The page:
Table 4

Clinical Trials of Immunotoxins

Table 4

Clinical Trials of Immunotoxins

Agent

Criteria

Responses (PR + CR)/total

Toxicities

Ref.

T101-RTA

CD5+

0/9

Fever and nausea

98, 99

Anti-CD19-blocked ricin

CD19+

0/5

Transaminasemia, VLS, nausea, headaches

100, 101

DAB486IL-2

CD25+ in one

1/7

Transaminasemia, uremia, proteinuria,

102-104

of two trials

fever, chills, bronchospasm

DAB389IL-2

CD25+

2/2

None

Frankel, unpublished data

Anti-Tac(Fv)-PE38

CD25+

1/8

Transaminasemia, fever

105

Anti-CD22(dsFv)-PE38

CD22+

1/1

HUS, VLS, nausea, transaminasemia,

106

myalgias in other patients

VLS, vascular leak syndrome with hypoalbuminemia, edema, hypotension, weight gain; PR, partial response; CR, complete response; HUS, hemolytic-uremic syndrome.

VLS, vascular leak syndrome with hypoalbuminemia, edema, hypotension, weight gain; PR, partial response; CR, complete response; HUS, hemolytic-uremic syndrome.

immunotoxins, even though they are not truly tumor-specific. Instead, all these ligands bind antigens or receptors enriched on CLL cells and not significantly present on vital normal tissues.

Finally, conjugation of the ligand to toxin can be achieved by amide linkage using genetic engineering or by chemical crosslinking using bifunctional reagents such as the thiolating compounds [SPDP, SMPT (see Table 3 footnote), and MBS(m-maleidobenzoyl-N-hydroxy-succinimide ester)]. The critical tests are as follows: (1) the genetic or chemical modification must not change the functions of the ligand or toxin significantly, and (2) the conjugate must be efficiently internalized from the cell surface. A list of active immunotoxins targeted to CLL cells is shown in Table 3. Some of these have been developed and tested clinically.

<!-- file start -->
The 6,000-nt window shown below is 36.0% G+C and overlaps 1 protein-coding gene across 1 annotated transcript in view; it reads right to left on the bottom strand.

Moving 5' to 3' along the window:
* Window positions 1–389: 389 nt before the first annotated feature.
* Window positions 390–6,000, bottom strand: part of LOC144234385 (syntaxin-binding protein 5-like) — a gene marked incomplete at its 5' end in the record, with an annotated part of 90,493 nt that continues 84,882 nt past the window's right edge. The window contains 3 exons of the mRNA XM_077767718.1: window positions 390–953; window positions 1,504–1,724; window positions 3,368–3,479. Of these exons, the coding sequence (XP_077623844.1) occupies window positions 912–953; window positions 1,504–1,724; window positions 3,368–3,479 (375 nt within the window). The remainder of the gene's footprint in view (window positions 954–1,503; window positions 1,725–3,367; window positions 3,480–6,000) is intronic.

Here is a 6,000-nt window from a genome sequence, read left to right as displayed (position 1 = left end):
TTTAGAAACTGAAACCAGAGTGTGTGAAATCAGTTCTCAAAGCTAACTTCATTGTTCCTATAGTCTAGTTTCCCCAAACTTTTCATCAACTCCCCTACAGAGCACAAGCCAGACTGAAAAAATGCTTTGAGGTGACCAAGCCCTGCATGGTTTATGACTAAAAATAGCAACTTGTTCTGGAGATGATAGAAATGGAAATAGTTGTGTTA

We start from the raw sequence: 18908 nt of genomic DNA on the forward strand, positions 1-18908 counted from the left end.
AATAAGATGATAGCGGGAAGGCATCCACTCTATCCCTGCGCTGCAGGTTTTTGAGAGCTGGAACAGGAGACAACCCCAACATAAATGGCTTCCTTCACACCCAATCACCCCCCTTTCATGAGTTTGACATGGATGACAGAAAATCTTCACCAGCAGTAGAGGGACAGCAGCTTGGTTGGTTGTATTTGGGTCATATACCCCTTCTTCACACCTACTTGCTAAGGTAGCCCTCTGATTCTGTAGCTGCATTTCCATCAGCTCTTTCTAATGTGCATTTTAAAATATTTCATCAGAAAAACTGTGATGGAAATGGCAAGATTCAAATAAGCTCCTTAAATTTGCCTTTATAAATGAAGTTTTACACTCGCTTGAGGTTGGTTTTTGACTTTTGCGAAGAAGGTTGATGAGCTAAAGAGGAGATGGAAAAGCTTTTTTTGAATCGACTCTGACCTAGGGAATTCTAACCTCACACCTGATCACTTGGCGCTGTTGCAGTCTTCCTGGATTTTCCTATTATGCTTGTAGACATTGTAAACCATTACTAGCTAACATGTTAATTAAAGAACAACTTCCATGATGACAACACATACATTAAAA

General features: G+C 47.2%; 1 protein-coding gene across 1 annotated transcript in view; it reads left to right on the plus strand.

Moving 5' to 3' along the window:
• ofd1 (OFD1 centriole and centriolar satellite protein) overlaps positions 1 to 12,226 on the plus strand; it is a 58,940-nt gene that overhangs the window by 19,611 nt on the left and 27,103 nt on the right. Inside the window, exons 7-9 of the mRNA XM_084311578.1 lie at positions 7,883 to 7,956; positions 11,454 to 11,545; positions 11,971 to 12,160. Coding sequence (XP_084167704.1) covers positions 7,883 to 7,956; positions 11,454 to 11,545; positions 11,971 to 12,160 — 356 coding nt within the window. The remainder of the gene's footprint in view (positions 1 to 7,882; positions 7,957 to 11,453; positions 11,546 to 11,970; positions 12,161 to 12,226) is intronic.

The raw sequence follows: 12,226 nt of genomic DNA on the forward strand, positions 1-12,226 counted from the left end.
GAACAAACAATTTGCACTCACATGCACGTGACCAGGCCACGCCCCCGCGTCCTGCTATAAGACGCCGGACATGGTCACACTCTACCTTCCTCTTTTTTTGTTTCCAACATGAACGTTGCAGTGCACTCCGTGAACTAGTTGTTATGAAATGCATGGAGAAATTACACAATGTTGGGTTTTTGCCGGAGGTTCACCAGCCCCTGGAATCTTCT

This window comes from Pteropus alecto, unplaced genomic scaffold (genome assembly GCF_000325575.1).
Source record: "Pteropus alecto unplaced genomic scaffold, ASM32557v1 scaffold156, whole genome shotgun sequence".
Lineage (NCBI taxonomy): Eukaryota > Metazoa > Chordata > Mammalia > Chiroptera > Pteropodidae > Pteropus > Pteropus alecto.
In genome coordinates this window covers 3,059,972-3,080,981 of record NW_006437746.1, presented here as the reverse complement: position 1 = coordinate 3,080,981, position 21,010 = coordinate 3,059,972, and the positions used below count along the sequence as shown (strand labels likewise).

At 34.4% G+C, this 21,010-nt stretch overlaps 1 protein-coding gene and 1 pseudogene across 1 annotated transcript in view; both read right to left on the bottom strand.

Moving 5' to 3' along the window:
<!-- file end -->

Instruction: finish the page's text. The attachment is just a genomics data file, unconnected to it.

4.3.2.3. Clinical Studies of Immunotoxin in CLL. There have been only a few limited pilot studies of immunotoxin therapy for CLL. This is surprising considering the excellent attributes of this disease as a target for immunotoxins. The patients will not mount an immune response against the foreign protein; the leukemic target is easily accessible to the drug in the blood, spleen, marrow, and lymph nodes. The studies are listed in Table 4 and detailed below. The immunotoxins tested to date include anti-CD5-RTA, DAB486IL2, DAB389IL2 (ONTAK), anti-CD19-blocked ricin, anti-CD25(Fv)-PE38 (LMB-2), and anti-CD22(dsFv)-PE38. In all the trials, only 35 CLL patients have received a variety of immunotoxins. Clinical efficacy was observed only with the fusion proteins containing fragments of the bacterial toxins—diphtheria toxin and Pseudomonas exotoxin. The responses were partial remissions and lasted for months. Activity to date has been modest with only rare partial remissions, in most cases. Reasons for the modest activity may be short treatment courses, low doses, dose-limiting vascular or hepatic injury, and, in some cases, poor patient selection with patients included who lacked high antigen density or high-affinity receptors. Nevertheless, more extensive phase II studies are warranted, with adjustment for these variables to define the true activity of these agents in this disease. The observation with rituximab that combination therapies with cytotoxic drugs markedly enhanced the overall and complete remission rate should serve as a guide for immunotoxin development. Like humanized monoclonal antibodies, immunotoxins have a distinct mechanism of action and toxicity profile. Once sufficient numbers of CLL patients are treated on phase I/II trials of immunotoxins, they should be tested in combination with cytotoxic drugs.